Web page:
Wednesday, August 02, 2006

Critical Mass

Yesterday my Provincial wrote me and all the Jesuits in our Detroit Province. Fr. Scullin was in Jerusalem on 12 July when the Hezbollah and Israel intensified their attacks on one another with the ongoing, tragic consequence of innocent civilian deaths. On 14 July, his final day in Jerusalem, Fr. Scullin prayed at Christ's tomb.

"I am writing to ask you to join with our church leaders in calling for an immediate cease-fire in Israel and Lebanon. Both parties to the violence seem to demonstrate an indifference to the children, women and men who are innocent victims in this horrific conflict."

Since the U.S. invaded Iraq, many citizens have equated calls for an end to violence with disrespect for the U.S. and its leadership. That is a false premise. In fact people of faith cannot help but call for an end to violence. They also call all people of good will to unite with them in a clear call both to end violence and to preserve and protect innocent children, women and men.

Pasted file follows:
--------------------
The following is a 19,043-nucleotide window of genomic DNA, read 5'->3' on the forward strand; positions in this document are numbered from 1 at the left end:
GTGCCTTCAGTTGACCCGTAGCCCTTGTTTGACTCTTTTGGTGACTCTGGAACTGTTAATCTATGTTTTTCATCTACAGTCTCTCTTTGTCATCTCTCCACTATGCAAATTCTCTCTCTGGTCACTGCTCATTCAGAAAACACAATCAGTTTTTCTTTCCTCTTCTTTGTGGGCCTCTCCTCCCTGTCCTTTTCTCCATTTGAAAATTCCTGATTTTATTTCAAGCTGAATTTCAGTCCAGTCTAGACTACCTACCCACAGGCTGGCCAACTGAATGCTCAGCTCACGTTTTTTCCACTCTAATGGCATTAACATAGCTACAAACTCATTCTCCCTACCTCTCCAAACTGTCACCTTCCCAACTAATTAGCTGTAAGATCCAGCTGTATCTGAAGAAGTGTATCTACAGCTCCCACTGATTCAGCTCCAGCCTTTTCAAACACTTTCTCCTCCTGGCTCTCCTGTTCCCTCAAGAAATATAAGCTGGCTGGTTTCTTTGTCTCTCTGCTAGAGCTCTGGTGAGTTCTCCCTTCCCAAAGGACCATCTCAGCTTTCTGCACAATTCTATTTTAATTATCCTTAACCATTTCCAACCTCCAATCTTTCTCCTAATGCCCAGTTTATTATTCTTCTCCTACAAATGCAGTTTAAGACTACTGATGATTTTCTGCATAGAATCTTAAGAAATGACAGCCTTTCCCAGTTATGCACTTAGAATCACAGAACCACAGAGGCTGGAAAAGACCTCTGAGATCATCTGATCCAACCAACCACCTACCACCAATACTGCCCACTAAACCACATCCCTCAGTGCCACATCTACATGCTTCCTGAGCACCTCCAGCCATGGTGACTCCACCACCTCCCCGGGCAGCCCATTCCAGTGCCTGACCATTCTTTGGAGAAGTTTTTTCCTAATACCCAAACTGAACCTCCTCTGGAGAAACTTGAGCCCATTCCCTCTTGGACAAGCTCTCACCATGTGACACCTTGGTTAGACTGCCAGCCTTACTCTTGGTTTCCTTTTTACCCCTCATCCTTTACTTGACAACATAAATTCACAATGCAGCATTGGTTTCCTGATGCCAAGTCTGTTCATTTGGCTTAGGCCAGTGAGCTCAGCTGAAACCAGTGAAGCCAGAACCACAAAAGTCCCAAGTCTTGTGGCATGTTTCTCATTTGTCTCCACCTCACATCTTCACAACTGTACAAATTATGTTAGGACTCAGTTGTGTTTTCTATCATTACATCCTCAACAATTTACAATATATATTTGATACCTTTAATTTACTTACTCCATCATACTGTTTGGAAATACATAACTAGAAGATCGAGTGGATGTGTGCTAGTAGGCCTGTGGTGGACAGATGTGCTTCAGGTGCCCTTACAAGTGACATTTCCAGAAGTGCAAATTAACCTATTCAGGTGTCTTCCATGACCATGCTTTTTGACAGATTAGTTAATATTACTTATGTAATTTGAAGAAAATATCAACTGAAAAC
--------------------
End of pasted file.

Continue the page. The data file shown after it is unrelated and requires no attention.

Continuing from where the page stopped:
"All of us have our baptismal commitment to a ministry of reconciliation," Fr. Scullin wrote. His sentence made my heart skip a beat. Baptism includes every Christian. Baptism shapes each Christian into a prophet as well as a royal and priestly member of God's people. Anointed with chrism, the sacred oil named after Christ, baptizing ministers say, "As Christ was anointed Priest, Prophet and King, so may you always live...."

Yes, the cultural and political and religious terrain in the Near East is difficult, even treacherous. However, wholesale slaughter of innocents by anyone is the utmost treachery. Violence and war have no part with God. That may be the most difficult tenet of faith to accept. Difficult does not mean impossible. To put it another way, we have been baptized for the impossible not only the difficult.

[This link from the Christian Science Monitor is entitled, "Refugees Overwhelm Lebanon," little covered by many media.]

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